On 23 April 1713 Gasparini was given six months’ leave from the Pietà. He never returned but settled again in Rome (operas produced at Florence in Carnival and autumn 1715 may indicate an extended stay there). In July 1716 he succeeded Caldara as maestro di cappella to Prince Ruspoli, for whom he worked until 1718, living in an apartment in the Piazza di S Lorenzo in Lucina. In 1719 he transferred to a house owned by the Borghese family, and he is described in librettos of the period as a virtuoso ‘del principe Borghese’. In 1718 he was admitted to the Arcadian Academy, with the name Ericreo. In 1719 a marriage contract was signed between his daughter and Metastasio (one of whose sonnets is addressed to Gasparini), but for unknown reasons the engagement was soon broken off. Gasparini’s production of new operas continued fairly steadily at Rome and other cities until 1720. After that only a few new ones appeared, the last in 1724. In February 1725 he was named maestro di cappella at S Giovanni in Laterano, but he did not take up the post until June 1786; his assistant was Girolamo Chiti.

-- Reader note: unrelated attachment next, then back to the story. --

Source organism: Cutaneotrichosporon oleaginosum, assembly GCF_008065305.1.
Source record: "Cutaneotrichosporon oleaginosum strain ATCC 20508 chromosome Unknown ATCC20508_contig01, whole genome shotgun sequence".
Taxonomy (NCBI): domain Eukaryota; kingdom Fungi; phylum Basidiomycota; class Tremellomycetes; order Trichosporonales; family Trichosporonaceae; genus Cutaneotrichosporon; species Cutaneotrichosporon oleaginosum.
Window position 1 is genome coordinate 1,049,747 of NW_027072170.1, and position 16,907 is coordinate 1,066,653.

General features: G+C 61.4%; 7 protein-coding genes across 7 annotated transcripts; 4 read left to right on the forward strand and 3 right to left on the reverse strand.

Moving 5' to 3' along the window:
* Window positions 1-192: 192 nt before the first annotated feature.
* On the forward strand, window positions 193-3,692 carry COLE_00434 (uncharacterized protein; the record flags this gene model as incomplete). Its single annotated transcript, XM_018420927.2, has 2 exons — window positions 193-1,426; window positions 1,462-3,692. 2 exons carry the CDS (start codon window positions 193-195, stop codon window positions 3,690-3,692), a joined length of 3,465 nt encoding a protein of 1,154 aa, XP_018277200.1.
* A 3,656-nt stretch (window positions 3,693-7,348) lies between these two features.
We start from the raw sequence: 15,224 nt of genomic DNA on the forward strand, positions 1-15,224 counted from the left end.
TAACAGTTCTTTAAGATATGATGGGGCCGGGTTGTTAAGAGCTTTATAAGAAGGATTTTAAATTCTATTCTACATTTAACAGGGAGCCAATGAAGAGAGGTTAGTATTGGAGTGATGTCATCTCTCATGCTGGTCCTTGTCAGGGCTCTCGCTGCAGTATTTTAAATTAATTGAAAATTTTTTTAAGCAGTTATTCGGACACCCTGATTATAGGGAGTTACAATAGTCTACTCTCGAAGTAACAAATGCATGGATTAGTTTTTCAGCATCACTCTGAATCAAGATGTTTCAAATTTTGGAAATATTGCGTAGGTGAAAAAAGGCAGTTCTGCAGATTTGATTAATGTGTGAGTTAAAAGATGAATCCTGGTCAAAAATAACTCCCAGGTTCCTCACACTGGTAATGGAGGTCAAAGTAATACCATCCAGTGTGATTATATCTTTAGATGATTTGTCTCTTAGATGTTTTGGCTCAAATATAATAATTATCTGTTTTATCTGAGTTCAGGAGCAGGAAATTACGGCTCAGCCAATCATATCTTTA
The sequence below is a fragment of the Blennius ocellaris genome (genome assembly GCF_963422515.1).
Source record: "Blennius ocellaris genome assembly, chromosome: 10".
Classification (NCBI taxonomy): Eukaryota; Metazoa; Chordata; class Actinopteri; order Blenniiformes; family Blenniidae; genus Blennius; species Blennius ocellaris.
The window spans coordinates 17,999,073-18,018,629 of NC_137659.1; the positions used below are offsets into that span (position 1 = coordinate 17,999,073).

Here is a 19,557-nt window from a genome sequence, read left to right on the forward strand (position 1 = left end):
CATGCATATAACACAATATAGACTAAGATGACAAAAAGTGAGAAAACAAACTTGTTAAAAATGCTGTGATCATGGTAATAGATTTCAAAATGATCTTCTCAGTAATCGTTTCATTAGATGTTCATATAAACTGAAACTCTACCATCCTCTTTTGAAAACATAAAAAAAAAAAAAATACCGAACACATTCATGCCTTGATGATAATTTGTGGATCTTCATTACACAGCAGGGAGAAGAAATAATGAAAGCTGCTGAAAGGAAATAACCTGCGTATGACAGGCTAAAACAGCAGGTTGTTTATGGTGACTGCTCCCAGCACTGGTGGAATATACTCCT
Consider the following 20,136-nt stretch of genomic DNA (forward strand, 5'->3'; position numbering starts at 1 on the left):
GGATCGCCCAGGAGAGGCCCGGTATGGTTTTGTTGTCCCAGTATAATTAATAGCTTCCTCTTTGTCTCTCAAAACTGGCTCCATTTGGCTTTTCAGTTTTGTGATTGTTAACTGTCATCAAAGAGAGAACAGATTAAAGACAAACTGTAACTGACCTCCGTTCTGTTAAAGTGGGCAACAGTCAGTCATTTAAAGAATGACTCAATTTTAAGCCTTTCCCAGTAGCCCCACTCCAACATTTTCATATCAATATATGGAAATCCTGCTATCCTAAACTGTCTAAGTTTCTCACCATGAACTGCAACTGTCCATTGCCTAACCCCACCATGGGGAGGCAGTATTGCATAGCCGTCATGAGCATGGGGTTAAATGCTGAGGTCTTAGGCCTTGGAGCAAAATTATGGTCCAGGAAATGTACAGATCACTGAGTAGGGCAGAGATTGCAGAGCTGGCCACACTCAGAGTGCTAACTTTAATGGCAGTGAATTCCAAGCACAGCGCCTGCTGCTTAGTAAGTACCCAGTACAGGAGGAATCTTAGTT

Gasparini at his best was a composer of the first rank. Burney’s description of his cantatas – which are some of the most important of his time – as ‘graceful, elegant, natural, and often pathetic’ can be extended to much of his other music. These qualities rested on a profound technical skill, most obvious in the easy and frequent use of complicated canonic devices in his church music but also apparent from the mastery of free counterpoint in his other works (such as the set of brilliantly written chamber duets, in GB-Lbl). The arias in Gasparini’s earlier operas are typical of the period in using a variety of formal types, but mostly within a da capo format; some arias in the later operas, however, show homophonic textures and melodic and rhythmic traits that make them forerunners of the work of the next generation. His recitatives were praised by Padre Martini; Haas saw him as a model for Handel in his dramatic treatment of accompanied ones. His sacred music includes works both in the strict style and in the modern concerted style with independent instrumental parts. Some of the solo sacred motets are virtually indistinguishable from his secular ones in form (except for the concluding alleluia) and expressive character; but that was typical of the time.